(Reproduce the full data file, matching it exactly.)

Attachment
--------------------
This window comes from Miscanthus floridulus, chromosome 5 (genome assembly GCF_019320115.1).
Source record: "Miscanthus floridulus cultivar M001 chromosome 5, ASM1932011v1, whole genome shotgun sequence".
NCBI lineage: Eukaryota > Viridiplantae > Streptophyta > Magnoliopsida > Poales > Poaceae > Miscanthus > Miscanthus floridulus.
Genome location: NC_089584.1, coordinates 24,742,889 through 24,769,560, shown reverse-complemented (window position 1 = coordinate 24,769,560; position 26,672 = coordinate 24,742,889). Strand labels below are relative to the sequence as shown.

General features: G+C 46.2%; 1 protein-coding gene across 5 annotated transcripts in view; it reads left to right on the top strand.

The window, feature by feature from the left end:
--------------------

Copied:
This window comes from Miscanthus floridulus, chromosome 5 (genome assembly GCF_019320115.1).
Source record: "Miscanthus floridulus cultivar M001 chromosome 5, ASM1932011v1, whole genome shotgun sequence".
NCBI lineage: Eukaryota > Viridiplantae > Streptophyta > Magnoliopsida > Poales > Poaceae > Miscanthus > Miscanthus floridulus.
Genome location: NC_089584.1, coordinates 24,742,889 through 24,769,560, shown reverse-complemented (window position 1 = coordinate 24,769,560; position 26,672 = coordinate 24,742,889). Strand labels below are relative to the sequence as shown.

General features: G+C 46.2%; 1 protein-coding gene across 5 annotated transcripts in view; it reads left to right on the top strand.

The window, feature by feature from the left end: